Chicago | Reuters — U.S. soybean futures rose on Tuesday, bouncing back from a sharp decline in a round of bargain buying after prices sank in the previous session to their lowest since Nov. 8, traders said.
Wheat futures were mixed with short-covering boosting the most-active soft red winter wheat contracts after prices traded near three-week lows overnight. But hard red winter wheat contracts fell. Corn also closed slightly lower, pressured by outside markets.
“Fundamentally, there is nothing changed, said Jim Gerlach, president of A/C Trading. “I think they probably overdid it a little bit on Monday.”
Weakness on Wall Street, a strong dollar and a sharp drop crude oil prices cast a bearish tone across the agriculture sector, keeping gains in check with investors in a risk-off mode.
“Any commodity is going to have a hard time rallying,” Gerlach added.
Chicago Board of Trade (CBOT) January soybean futures settled up 7-1/4 cents at $8.81 a bushel after hitting a high of $8.85-3/4 during the session (all figures US$).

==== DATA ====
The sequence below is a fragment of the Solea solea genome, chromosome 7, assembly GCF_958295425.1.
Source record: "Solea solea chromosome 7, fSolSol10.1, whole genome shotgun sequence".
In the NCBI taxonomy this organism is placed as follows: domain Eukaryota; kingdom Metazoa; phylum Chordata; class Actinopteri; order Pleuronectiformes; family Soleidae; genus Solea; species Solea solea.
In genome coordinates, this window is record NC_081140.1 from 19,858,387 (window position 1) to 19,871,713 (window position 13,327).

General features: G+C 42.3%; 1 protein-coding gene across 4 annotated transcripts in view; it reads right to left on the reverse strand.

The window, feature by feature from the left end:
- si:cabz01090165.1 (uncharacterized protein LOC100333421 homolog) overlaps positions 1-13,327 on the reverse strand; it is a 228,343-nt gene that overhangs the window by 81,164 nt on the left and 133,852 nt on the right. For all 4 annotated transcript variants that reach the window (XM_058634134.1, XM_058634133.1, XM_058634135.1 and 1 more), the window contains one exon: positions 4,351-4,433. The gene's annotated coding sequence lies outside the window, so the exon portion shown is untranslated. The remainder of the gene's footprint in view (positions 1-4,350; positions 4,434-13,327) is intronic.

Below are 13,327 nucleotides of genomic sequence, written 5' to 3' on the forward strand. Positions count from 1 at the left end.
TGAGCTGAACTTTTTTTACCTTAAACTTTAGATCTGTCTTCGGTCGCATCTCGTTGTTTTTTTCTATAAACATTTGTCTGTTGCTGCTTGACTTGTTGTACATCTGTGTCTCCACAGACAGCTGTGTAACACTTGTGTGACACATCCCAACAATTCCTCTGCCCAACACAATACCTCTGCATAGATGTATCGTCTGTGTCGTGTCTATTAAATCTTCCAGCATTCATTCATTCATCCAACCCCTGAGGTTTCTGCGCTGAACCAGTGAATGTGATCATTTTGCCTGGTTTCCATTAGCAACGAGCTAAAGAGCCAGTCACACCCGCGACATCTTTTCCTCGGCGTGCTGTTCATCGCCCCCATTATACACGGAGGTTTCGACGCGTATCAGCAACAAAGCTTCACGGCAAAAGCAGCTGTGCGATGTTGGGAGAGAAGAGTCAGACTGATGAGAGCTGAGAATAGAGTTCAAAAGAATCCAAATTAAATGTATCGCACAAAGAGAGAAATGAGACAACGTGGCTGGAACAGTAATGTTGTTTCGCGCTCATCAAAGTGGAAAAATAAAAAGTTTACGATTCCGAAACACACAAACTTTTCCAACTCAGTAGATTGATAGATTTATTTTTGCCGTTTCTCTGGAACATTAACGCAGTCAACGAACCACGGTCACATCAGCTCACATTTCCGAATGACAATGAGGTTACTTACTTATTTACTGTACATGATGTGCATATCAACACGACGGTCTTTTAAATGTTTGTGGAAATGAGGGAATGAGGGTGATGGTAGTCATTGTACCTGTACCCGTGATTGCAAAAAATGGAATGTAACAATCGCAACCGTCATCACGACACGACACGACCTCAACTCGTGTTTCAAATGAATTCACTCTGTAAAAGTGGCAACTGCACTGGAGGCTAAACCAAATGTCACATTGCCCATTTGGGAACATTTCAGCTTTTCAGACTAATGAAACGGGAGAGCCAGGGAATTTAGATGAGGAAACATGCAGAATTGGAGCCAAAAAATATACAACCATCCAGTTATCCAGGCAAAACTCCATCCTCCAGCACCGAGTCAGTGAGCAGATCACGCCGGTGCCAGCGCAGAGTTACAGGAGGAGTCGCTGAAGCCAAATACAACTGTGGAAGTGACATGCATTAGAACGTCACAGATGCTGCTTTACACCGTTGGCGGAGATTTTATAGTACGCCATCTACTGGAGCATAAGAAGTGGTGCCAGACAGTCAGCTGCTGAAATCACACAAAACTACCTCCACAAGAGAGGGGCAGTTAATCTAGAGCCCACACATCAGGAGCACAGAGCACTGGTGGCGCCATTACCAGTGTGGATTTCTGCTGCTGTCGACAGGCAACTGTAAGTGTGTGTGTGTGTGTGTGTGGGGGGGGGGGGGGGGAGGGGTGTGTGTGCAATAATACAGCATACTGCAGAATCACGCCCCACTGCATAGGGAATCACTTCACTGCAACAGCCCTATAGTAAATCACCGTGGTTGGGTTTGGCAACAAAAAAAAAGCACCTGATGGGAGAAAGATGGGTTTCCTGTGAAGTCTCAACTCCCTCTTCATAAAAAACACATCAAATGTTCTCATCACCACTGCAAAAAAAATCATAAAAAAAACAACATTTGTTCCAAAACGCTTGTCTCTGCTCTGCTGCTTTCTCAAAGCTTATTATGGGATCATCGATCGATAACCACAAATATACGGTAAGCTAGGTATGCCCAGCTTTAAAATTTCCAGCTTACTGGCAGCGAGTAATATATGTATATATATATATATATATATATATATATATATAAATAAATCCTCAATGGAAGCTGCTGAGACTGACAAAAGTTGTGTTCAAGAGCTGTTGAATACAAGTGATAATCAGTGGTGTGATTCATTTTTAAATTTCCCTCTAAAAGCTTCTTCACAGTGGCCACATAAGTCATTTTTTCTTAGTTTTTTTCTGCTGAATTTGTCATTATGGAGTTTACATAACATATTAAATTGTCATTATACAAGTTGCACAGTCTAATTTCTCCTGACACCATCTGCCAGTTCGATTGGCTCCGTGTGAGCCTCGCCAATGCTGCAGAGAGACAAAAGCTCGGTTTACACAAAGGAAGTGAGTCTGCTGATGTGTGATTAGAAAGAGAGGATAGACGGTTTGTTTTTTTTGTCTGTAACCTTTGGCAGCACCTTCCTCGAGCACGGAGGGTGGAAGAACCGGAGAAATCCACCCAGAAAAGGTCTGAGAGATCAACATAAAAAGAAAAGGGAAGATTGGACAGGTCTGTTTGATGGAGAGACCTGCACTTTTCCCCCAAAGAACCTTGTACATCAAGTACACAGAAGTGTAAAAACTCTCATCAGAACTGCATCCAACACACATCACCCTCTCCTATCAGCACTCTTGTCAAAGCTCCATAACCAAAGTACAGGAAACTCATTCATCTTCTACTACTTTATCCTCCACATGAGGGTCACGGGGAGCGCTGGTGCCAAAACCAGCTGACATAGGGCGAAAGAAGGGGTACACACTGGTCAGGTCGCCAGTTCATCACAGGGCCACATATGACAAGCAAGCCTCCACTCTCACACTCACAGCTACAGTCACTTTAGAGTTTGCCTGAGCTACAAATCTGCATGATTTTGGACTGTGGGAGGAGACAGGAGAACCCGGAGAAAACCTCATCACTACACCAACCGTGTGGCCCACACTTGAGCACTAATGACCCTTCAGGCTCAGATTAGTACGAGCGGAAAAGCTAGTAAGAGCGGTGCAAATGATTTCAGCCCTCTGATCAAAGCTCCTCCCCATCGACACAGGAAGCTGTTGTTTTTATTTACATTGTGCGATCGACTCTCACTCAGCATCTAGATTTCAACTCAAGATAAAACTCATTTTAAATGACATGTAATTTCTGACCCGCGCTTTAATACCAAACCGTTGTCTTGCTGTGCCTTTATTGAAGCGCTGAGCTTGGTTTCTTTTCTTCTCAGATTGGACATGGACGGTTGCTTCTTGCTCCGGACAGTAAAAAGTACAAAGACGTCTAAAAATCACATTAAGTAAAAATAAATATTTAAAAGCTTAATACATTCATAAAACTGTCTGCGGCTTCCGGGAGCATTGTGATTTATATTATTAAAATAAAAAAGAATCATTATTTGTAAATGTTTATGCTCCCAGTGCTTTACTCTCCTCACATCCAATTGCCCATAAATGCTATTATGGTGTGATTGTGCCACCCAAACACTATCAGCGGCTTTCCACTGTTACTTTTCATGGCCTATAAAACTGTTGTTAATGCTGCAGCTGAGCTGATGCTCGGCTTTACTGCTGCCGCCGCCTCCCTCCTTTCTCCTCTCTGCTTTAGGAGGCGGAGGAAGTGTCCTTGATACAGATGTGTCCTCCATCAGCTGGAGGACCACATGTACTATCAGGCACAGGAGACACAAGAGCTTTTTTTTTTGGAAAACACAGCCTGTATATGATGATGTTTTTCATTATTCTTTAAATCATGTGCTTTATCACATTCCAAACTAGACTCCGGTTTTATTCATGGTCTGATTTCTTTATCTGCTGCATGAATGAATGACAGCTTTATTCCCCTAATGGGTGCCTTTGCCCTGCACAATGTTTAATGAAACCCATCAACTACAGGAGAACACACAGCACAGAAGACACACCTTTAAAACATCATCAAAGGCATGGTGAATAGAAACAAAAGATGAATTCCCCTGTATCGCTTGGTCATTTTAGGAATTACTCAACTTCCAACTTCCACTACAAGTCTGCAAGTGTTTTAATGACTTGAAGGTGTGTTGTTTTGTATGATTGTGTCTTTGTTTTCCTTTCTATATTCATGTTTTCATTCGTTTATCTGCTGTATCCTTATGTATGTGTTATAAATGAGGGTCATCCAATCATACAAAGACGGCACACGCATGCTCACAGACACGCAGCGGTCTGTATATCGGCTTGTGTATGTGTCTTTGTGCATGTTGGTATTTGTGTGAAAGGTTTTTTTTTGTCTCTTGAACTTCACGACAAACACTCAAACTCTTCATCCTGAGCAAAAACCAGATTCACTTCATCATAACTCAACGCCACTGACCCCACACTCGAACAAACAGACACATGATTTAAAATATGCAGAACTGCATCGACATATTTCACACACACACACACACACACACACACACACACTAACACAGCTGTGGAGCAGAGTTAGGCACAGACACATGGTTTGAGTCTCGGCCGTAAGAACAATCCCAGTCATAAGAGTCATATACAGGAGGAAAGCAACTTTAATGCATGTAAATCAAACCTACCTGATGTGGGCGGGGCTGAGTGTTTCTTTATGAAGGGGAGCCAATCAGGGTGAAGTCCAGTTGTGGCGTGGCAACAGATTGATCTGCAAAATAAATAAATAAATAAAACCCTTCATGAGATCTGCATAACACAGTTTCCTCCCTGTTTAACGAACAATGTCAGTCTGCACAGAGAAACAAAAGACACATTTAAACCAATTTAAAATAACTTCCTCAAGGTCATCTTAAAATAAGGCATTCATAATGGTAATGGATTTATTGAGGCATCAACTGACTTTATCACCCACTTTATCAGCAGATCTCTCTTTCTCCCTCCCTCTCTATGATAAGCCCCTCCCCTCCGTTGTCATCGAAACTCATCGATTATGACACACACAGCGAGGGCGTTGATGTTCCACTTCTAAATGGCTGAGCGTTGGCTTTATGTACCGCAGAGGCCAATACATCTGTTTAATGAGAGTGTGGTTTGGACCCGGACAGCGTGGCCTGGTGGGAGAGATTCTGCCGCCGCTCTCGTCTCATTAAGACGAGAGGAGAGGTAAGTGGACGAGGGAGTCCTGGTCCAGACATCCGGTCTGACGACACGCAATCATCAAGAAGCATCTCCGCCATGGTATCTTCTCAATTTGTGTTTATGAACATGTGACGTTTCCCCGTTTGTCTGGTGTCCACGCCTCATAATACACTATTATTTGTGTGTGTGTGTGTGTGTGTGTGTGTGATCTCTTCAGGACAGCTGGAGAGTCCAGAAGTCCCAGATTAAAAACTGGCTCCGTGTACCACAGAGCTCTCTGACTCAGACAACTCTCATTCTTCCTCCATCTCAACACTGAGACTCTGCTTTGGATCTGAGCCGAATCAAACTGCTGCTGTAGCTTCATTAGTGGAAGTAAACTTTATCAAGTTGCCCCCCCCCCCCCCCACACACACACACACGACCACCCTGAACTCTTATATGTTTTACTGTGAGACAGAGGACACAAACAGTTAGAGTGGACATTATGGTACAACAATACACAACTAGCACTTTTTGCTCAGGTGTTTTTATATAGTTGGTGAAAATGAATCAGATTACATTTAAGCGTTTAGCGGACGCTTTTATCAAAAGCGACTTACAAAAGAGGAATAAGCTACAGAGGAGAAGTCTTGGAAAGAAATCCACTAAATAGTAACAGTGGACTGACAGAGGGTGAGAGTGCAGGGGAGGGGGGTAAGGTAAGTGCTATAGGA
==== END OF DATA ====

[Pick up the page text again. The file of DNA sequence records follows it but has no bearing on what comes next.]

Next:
Soybeans received additional support from the U.S. Department of Agriculture’s announcement that private exporters reported the sale of 123,567 tonnes of soybeans for delivery to unknown destinations during the 2018-19 marketing year.
CBOT soft red winter wheat for December delivery ended 2-1/4 cents higher at $5.00-3/4 a bushel. K.C. December hard red winter wheat dropped 1-1/4 cents to $4.73 a bushel after hitting a fresh contract low of $4.69-3/4 a bushel.
Wheat markets are still waiting for the time when Russian export supplies start selling out and global export demand shifts to the United States, said Matt Ammermann, commodity risk manager with INTL FCStone.
“There is still no sign of this and Russian wheat remains cheap in export markets,” Ammermann said.
CBOT December corn dropped one cent to $3.61-1/4 a bushel after trading in a narrow range throughout the session.
USDA said private exporters reported the cancellation of 2018-19 corn sales totaling 200,588 tonnes to unknown destinations.
The U.S. dollar rallied from a two-week low on Tuesday as a sell-off in world stock markets spurred safe-haven bids and investors worried about slowing global growth.
A strong dollar dampens enthusiasm for U.S. grains from investors looking for a hedge against inflation. It also makes U.S. supplies relatively more expensive to buyers on the export market.
— Mark Weinraub is a Reuters commodities correspondent in Chicago; additional reporting by Colin Packham in Sydney and Michael Hogan in Hamburg.